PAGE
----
As the world's fourth-largest bank eyes headcount reductions, Thomson Reuters Regulatory Intelligence caught up with Compliance & Monitoring expert Jonny Frank for his thoughts on how looming layoffs will impact the Bank's due diligence, KYC and risk management protocols.

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By Richard Satran, Courtesy of Thomson Reuters Regulatory Intelligence

Wells Fargo & Co reportedly has been preparing to make thousands of layoffs later in the year as its pandemic losses mount, but hiring and compliance experts said the bank will tread carefully on compliance staff positions given its ongoing effort to meet the Federal Reserve Bank’s consent decree to improve controls. Other banks considering cuts may be more likely reduce compliance positions but will also do so cautiously in the midst of the pandemic.

Banks have refrained from eliminating jobs since the COVID-19 virus hit the economy, but pressure has been mounting with loan losses leading to sharp declines in industry earnings. Some – including HSBC Holdings PLC and Deutsche Bank AG in Europe — have already said they will eliminate jobs. Wells is slated to report results next Tuesday that will show rising loan losses that many anticipated could lead to its first quarterly loss in more than a decade.

Meanwhile, the bank said on Thursday it remains committed to directing fees it generated from the PPP, or Payroll Protection Program to a fund that will provide $400 million to “help small businesses impacted by the ongoing COVID-19 pandemic keep their doors open, retain employees, and rebuild” under its new Open for Business Fund.

The bank declined comment on the anticipated tens of thousands of layoffs, reported by Bloomberg Law, and any impact on compliance staff in the midst of its Fed-supervised revamp of compliance. The bank has spent billions of dollars on compliance and legal outlays to meet Fed requirements and regulators. The layoffs were seen unlikely to be announced when it releases  earnings next week.

“They will be under scrutiny from the Fed and other regulators to make sure the compliance department is not scaled back too much,” said Jonny Frank, a partner in the global advisory firm StoneTurn Group LLP. Frank is a former Department of Justice prosecutor who has been a special monitor for Deutsche Bank and other firms in his private practice. “Whatever they do in getting rid of positions has to be proportional to cuts in the business unit. It will be difficult to cut much out.”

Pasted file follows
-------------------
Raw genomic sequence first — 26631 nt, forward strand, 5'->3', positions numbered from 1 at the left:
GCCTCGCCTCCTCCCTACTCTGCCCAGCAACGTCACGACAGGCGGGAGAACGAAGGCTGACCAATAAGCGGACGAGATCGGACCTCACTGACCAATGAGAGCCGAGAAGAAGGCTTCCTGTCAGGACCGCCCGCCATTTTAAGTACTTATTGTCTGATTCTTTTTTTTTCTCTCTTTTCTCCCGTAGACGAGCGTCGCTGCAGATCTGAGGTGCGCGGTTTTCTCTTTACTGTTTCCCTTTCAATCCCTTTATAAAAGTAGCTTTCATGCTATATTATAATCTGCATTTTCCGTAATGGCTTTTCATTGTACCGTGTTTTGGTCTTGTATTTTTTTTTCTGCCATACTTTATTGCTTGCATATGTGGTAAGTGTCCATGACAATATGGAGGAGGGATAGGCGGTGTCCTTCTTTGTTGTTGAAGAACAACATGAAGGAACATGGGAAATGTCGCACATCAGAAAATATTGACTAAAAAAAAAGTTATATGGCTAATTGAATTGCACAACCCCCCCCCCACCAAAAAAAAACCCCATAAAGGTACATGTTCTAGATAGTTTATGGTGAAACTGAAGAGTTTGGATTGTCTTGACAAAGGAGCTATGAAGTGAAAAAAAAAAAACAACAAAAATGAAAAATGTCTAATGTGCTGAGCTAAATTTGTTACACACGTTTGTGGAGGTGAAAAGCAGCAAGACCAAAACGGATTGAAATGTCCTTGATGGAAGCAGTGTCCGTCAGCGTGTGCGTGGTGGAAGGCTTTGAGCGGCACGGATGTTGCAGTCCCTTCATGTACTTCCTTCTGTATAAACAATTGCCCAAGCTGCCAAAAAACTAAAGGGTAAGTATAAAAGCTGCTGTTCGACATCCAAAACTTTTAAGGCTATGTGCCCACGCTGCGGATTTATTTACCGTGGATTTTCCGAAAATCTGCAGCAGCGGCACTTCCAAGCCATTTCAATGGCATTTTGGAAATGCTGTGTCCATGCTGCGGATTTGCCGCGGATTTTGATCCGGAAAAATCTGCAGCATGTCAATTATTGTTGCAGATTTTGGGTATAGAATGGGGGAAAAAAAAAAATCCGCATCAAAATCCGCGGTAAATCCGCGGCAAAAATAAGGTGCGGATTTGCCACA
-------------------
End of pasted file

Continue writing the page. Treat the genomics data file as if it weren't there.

While the bank could find efficiencies from centralizing compliance and relying more on technology, those moves were seen as unlikely to lead to serious trimming of compliance functions. But Wells has long been seen as needing to trim a cost structure that has been higher than its top competitors.

Wells Fargo has disclosed broad outlines of a compliance revamp that would centralize its oversight to replace the decentralized program it ran prior to its 2016 unauthorized-account scandal that has mired the one-time largest U.S. bank in years of special oversight by banking regulators. It continues to operate under an unprecedented Fed-imposed asset cap that froze its growth at its end of year 2017 level of just below $2 trillion.

“The legal and compliance onus for Wells is not dropping even in this (pandemic) environment so I would not expected them to let those folks go,” Andy Callenger, of Challenger, Gray & Chrstimas Inc., the outplacement consulting firm, told Regulatory Intelligence. “Those jobs are going to be somewhat shielded.”

Compliance at other banks may be more vulnerable since “during lean times when non-revenue producing roles are more often on the chopping block,” Challenger said. But in an uncertain new environment of home-based work financial firms will face “a more complicated time to eliminate positions,” he added.

The pandemic has also posed uncertainty for compliance programs at banks in lending related to stimulus programs, Frank said, since an immense amount of money has moved through the banks with little due diligence required. But “it will expose any weakness in KYC (know your customer) and banks could face serious liability later.” Wells recently disclosed in a regulatory filing that numerous regulators have been investigating its PPP program.

The shift to home-based work has pushed financial firms to use more surveillance, especially in voice communications, as firms have relied on it more since remote work began, Frank said. Some of the work of reinforcing compliance for remote workers has shifted to the front line managers who are becoming more active in articulating firms’ policies amid a changing risk scenario.

“Conduct risk is broader than compliance, and in the banking world with people working at home there is a heightened risk that employees are going to do bad things, and banks are taking serious steps to mitigate the new risk.”

Front line managers are busier “reinforcing culture of compliance and integrity” Frank said. Managers are “having more remote meetings and constantly reinforcing it and documenting what they are doing to protect people from getting themselves into trouble when they work remotely.”

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Jonny Frank StoneTurn

Jonny Frank

Jonny Frank brings over 40 years of public and private sector and law and business school teaching experience in forensic investigations, compliance, and risk management. He helps organizations and counsel […]

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